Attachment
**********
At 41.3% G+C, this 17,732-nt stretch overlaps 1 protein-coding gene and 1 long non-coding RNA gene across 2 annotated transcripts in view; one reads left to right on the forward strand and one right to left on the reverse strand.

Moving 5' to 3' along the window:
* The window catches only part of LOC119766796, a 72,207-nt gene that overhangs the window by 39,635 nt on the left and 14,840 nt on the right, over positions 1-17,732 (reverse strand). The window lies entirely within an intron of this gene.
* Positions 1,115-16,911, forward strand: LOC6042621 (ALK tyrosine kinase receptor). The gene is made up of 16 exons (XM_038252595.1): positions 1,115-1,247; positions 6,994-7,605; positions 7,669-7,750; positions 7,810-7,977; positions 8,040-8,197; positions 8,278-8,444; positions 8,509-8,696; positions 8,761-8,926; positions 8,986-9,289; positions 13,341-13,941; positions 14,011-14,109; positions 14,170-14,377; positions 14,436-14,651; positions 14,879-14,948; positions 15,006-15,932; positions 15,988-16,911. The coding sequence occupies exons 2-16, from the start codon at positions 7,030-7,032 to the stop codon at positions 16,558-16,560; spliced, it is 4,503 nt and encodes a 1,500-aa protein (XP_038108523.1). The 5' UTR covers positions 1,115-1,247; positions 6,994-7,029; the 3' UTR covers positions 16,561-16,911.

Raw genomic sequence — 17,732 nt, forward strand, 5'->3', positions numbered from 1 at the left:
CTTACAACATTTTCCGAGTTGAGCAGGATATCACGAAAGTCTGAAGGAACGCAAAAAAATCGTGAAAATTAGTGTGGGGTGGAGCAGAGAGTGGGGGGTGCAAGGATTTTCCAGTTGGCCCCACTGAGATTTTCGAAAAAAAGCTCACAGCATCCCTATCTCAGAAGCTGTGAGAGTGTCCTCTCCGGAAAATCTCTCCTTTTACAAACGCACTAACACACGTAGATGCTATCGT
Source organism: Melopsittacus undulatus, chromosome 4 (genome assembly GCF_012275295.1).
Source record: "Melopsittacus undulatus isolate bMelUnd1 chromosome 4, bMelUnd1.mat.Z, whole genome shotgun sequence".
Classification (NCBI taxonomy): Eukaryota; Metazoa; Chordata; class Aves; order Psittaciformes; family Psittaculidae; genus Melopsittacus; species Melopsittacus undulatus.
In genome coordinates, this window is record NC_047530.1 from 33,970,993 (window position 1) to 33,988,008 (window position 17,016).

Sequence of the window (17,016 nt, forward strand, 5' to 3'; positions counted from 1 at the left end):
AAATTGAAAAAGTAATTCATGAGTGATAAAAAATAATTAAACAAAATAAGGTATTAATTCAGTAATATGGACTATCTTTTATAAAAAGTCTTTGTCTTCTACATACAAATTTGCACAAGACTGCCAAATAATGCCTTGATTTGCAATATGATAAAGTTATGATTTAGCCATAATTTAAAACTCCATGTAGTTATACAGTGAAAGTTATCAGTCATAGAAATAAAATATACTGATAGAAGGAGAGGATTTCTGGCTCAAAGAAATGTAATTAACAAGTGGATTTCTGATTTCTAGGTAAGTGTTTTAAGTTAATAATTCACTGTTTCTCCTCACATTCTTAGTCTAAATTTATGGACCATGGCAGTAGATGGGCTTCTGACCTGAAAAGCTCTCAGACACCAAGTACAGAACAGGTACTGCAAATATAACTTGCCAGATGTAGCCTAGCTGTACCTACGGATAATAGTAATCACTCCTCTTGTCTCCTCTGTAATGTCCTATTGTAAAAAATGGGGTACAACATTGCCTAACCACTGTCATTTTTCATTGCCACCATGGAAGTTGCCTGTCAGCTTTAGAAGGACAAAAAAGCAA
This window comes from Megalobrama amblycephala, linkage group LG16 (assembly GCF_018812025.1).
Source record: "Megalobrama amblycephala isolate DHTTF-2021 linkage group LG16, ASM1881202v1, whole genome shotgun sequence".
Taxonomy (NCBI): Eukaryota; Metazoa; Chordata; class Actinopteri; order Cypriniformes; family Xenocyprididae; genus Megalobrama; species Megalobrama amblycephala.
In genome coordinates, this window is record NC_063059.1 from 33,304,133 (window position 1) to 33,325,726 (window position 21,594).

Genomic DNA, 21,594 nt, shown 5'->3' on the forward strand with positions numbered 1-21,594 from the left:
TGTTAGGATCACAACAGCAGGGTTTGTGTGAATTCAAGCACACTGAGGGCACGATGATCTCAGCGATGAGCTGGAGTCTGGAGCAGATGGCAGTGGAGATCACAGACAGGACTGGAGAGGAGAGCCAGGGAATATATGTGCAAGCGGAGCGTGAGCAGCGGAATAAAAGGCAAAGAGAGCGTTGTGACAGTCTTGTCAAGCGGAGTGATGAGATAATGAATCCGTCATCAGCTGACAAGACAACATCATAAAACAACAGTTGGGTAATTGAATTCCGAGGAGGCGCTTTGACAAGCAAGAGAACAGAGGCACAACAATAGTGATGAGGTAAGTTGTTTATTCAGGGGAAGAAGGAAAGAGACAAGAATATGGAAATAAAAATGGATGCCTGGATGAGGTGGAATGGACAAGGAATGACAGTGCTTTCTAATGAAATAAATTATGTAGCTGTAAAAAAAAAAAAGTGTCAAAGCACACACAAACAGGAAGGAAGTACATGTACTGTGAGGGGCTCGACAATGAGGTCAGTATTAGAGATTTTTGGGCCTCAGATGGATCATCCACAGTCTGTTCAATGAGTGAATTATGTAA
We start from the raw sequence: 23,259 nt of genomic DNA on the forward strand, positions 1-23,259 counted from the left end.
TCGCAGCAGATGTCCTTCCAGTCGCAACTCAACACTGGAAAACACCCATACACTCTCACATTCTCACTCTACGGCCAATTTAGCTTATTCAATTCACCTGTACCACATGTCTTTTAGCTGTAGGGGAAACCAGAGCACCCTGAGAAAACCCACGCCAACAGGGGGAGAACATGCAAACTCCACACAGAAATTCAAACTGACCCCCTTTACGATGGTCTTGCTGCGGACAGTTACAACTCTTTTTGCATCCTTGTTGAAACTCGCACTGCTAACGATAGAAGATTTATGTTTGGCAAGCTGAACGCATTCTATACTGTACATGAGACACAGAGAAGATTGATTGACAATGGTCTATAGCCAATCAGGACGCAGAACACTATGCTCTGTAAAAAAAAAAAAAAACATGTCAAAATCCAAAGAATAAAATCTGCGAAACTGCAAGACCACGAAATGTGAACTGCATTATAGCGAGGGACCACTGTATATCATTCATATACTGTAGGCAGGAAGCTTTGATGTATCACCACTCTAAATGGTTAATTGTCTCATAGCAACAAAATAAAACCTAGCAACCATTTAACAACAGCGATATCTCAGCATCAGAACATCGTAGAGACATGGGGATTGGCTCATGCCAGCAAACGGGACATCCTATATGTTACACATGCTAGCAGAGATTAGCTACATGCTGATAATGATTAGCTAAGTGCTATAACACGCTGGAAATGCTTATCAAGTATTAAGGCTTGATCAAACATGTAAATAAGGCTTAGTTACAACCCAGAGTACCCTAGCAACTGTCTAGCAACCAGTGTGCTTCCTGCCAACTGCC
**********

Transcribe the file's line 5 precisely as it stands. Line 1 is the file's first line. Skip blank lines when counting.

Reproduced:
Raw genomic sequence — 17,732 nt, forward strand, 5'->3', positions numbered from 1 at the left: